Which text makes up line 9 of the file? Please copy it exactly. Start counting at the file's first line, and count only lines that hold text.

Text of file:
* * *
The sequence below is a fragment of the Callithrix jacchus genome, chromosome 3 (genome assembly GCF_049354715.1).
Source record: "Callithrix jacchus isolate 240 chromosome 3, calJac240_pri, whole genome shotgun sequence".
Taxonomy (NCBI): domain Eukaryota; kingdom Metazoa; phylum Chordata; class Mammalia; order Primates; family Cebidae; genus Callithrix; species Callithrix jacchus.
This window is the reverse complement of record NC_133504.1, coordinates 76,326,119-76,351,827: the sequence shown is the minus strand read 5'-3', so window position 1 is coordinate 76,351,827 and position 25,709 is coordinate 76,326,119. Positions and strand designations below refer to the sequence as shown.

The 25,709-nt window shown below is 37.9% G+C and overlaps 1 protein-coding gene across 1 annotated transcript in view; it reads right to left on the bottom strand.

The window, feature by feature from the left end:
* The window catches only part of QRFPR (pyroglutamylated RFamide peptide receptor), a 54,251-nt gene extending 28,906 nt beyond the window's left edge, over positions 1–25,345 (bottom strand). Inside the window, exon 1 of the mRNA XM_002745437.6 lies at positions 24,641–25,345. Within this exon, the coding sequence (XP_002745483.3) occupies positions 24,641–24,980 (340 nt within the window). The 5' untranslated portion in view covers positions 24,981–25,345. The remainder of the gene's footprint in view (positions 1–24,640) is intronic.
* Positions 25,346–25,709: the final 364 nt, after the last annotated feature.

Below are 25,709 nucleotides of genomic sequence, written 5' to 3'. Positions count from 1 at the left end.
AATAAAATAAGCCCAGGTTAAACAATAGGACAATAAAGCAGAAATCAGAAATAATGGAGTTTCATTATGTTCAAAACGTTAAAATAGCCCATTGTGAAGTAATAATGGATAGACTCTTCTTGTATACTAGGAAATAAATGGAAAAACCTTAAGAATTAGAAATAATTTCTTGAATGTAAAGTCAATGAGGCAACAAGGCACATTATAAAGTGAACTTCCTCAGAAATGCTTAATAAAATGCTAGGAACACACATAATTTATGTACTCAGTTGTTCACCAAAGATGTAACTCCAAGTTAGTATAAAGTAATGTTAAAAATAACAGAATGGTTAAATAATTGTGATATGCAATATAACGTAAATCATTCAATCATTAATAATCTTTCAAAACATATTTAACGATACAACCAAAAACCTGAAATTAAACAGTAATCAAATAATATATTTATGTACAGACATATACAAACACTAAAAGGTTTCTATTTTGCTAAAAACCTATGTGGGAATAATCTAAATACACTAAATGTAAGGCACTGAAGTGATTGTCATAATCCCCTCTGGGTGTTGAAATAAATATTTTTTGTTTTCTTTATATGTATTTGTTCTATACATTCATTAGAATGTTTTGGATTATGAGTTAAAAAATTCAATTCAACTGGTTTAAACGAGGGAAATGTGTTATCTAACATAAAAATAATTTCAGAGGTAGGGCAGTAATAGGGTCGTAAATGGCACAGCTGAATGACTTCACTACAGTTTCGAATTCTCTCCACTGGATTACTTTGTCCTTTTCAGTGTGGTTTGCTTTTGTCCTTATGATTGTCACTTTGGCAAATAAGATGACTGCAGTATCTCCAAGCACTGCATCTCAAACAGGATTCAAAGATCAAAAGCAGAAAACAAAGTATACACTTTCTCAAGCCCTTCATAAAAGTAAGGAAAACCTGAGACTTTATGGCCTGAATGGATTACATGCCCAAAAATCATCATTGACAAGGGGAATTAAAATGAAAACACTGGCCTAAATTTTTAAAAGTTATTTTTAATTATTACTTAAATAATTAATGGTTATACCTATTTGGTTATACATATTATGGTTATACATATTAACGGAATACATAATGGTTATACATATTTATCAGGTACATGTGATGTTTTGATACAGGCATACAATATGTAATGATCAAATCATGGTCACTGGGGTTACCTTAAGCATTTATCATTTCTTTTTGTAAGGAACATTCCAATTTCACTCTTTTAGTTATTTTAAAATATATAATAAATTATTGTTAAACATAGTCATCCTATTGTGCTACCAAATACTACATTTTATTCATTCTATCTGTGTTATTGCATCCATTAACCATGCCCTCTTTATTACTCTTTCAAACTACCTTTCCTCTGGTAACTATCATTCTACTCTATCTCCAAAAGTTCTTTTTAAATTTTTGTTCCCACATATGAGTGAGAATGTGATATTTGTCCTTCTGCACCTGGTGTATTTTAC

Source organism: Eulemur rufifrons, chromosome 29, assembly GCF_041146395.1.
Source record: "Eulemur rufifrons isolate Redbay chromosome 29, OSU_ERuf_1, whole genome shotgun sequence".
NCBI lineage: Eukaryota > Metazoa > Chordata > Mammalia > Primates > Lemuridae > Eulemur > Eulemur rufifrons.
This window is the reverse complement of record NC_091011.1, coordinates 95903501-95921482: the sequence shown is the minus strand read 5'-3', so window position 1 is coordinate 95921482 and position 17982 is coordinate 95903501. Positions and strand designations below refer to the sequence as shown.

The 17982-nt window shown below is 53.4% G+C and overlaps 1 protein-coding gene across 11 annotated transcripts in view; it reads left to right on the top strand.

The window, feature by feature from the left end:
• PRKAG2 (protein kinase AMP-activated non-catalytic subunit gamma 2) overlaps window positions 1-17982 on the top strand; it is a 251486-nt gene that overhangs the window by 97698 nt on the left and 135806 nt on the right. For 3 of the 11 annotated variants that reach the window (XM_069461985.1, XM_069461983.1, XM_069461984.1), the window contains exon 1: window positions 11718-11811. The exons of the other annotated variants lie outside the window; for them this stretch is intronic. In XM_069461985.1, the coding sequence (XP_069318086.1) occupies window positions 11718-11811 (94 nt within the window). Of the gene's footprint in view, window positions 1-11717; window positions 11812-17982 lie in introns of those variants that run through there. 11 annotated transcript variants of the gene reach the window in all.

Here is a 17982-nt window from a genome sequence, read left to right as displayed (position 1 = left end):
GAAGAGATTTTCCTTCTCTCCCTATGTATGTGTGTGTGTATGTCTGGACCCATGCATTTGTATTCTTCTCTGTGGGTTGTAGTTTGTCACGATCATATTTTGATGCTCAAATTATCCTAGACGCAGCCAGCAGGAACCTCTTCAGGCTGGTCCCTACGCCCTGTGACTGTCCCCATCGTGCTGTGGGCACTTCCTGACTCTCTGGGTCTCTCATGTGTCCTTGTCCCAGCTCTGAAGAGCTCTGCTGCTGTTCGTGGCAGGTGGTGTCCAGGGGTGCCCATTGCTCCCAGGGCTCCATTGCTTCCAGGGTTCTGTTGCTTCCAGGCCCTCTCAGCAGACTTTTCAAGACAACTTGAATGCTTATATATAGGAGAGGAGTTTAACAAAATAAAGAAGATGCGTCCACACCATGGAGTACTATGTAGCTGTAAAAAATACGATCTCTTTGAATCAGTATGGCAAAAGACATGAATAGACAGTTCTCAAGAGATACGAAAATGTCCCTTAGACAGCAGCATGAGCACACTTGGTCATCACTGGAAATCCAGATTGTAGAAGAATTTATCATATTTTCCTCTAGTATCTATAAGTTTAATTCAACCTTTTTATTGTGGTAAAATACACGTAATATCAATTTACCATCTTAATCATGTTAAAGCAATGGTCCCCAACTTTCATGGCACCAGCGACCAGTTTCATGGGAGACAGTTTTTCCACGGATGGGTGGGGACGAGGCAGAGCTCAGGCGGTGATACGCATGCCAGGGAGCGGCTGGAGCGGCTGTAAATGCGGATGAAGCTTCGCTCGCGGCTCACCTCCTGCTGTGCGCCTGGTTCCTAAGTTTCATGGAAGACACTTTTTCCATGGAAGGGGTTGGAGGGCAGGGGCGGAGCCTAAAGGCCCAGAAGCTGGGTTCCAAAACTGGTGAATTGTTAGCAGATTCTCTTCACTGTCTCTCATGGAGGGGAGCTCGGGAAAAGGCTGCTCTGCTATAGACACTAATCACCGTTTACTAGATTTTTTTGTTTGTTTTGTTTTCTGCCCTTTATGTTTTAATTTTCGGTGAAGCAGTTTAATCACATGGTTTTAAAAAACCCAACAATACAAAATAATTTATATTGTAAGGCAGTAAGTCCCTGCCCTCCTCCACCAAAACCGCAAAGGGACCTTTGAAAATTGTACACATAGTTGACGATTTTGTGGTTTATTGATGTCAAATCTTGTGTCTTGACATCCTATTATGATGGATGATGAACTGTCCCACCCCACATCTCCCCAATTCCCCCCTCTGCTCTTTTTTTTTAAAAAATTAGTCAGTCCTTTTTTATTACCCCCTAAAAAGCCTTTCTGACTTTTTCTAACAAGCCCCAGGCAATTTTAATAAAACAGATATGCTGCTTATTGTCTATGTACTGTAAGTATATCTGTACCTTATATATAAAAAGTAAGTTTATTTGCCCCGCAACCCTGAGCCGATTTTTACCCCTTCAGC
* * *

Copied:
Below are 25,709 nucleotides of genomic sequence, written 5' to 3'. Positions count from 1 at the left end.